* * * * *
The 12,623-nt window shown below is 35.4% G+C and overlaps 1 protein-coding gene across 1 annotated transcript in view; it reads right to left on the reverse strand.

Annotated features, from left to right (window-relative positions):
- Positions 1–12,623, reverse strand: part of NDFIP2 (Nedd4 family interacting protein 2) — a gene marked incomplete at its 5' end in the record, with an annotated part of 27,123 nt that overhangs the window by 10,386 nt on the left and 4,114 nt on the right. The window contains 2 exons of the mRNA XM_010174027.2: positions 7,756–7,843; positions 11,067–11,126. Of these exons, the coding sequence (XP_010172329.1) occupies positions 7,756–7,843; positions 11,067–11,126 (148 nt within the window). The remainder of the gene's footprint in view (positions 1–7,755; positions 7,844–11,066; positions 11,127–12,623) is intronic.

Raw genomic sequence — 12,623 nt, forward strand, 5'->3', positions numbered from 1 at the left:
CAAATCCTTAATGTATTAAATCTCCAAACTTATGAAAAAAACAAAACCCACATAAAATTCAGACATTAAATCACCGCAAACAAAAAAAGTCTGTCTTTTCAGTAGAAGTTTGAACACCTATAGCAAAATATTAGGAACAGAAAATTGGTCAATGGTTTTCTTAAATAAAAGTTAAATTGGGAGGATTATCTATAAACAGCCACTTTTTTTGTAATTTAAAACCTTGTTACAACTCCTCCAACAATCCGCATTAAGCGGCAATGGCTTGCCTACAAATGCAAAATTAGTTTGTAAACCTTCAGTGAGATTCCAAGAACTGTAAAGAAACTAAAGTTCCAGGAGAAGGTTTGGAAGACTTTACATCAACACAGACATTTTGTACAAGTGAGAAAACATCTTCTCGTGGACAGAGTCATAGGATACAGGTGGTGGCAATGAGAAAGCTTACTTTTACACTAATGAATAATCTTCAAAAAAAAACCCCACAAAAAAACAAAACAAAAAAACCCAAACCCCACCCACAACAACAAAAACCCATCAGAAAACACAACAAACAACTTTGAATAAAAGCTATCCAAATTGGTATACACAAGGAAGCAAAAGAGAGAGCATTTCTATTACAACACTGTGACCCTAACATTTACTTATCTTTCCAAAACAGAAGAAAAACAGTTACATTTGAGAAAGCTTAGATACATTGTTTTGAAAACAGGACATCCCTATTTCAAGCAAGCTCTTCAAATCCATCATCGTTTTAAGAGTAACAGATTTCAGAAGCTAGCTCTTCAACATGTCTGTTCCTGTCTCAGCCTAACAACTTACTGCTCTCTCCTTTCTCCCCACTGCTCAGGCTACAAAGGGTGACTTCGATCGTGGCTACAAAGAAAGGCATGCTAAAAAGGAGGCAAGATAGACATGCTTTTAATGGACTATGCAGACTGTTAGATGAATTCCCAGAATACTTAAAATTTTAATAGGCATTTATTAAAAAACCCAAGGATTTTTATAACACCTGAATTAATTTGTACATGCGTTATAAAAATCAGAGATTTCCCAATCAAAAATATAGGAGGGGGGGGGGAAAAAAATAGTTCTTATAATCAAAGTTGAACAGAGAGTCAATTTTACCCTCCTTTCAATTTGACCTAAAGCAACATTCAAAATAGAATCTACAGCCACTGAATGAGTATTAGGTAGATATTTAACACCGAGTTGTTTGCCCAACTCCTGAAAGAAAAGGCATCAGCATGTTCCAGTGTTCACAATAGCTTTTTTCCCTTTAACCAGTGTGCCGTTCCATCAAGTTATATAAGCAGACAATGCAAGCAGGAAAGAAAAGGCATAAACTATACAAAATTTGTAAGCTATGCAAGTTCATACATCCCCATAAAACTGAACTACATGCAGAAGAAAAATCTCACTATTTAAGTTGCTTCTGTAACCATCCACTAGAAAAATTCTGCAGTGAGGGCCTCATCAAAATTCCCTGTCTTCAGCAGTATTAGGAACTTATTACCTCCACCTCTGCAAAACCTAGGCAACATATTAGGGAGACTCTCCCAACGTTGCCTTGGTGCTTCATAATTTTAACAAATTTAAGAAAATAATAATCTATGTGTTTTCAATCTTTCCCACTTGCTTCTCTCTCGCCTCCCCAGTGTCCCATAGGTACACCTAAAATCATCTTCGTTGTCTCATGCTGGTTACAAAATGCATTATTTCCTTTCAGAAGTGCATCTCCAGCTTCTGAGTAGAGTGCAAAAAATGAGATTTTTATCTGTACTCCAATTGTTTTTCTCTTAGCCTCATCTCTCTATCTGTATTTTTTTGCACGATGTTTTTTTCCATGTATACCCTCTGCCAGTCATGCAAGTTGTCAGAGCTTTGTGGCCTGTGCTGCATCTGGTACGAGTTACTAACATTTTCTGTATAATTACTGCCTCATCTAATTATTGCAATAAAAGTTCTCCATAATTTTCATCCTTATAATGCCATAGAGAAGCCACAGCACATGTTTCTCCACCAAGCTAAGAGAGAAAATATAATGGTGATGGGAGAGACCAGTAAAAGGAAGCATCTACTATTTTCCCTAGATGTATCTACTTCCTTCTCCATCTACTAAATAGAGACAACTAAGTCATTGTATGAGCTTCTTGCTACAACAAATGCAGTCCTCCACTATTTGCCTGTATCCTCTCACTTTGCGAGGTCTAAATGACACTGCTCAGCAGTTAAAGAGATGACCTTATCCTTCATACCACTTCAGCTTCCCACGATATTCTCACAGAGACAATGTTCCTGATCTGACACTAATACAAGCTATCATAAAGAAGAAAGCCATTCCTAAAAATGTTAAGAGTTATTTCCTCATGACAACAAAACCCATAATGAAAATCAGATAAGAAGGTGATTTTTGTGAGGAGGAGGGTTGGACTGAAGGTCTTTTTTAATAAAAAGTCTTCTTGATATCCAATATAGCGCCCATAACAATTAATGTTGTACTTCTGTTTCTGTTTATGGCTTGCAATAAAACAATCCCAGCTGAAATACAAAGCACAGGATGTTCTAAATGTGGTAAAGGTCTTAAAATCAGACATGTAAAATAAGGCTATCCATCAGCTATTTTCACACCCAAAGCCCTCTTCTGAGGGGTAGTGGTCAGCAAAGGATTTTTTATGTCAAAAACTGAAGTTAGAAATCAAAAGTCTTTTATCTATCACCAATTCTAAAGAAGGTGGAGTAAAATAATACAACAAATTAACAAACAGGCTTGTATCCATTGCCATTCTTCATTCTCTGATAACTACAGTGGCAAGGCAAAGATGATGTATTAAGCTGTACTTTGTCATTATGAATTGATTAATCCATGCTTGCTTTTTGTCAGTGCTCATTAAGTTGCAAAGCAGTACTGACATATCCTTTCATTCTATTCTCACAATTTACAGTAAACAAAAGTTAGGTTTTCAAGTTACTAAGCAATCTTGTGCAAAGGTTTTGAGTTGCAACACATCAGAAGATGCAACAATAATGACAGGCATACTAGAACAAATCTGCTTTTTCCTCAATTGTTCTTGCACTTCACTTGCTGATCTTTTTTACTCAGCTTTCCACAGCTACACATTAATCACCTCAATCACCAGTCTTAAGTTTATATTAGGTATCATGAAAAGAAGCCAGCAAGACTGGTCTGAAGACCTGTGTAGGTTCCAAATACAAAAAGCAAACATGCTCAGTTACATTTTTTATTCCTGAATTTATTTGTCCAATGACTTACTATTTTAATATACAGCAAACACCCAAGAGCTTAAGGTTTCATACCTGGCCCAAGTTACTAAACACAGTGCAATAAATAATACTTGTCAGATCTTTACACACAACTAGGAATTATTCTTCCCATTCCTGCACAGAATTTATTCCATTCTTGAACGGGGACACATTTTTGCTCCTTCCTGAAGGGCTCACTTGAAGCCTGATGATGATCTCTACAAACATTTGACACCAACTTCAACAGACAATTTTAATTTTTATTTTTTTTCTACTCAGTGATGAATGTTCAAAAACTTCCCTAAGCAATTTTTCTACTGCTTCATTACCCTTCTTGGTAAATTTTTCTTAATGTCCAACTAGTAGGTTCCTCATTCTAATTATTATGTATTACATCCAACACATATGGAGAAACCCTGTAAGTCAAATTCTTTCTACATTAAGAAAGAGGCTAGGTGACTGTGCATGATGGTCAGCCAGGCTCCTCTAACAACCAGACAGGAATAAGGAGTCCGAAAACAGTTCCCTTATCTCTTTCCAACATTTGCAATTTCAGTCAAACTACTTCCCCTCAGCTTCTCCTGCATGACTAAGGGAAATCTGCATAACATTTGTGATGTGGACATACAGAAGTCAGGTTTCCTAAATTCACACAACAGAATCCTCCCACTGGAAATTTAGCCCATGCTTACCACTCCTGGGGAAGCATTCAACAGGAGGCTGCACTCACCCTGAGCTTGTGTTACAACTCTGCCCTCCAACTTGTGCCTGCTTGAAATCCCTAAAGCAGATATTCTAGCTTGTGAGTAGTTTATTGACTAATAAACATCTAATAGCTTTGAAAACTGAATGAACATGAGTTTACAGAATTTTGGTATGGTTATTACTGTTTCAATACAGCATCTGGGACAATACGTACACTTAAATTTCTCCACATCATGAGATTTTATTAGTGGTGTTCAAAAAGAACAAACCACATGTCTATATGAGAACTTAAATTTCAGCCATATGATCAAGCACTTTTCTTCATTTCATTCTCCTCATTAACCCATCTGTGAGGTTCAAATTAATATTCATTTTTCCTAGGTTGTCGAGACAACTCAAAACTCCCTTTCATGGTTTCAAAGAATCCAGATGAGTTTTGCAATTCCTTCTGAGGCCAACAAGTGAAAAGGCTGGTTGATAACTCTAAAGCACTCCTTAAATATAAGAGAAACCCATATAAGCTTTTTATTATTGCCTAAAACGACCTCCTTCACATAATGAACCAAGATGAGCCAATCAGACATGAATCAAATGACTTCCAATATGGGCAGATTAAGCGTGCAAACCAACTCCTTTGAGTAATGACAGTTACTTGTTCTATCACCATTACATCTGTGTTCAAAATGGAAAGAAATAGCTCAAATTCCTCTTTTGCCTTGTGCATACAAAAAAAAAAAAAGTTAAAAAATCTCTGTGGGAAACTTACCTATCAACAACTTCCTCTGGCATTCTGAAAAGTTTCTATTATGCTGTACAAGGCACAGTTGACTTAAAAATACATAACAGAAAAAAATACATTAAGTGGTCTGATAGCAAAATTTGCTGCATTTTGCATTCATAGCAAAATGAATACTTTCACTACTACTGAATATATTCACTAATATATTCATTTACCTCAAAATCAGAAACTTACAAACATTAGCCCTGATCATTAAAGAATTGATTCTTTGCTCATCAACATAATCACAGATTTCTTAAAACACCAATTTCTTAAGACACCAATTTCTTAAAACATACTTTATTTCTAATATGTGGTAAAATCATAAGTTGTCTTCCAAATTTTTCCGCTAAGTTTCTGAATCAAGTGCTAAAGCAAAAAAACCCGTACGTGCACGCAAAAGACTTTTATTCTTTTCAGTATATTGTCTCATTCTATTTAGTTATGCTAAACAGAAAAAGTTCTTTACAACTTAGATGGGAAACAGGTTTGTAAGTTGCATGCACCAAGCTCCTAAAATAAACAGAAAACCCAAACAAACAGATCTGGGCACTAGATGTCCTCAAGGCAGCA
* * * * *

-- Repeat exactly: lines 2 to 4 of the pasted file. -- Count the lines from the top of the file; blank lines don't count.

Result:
Annotated features, from left to right (window-relative positions):
- Positions 1–12,623, reverse strand: part of NDFIP2 (Nedd4 family interacting protein 2) — a gene marked incomplete at its 5' end in the record, with an annotated part of 27,123 nt that overhangs the window by 10,386 nt on the left and 4,114 nt on the right. The window contains 2 exons of the mRNA XM_010174027.2: positions 7,756–7,843; positions 11,067–11,126. Of these exons, the coding sequence (XP_010172329.1) occupies positions 7,756–7,843; positions 11,067–11,126 (148 nt within the window). The remainder of the gene's footprint in view (positions 1–7,755; positions 7,844–11,066; positions 11,127–12,623) is intronic.

Raw genomic sequence — 12,623 nt, forward strand, 5'->3', positions numbered from 1 at the left: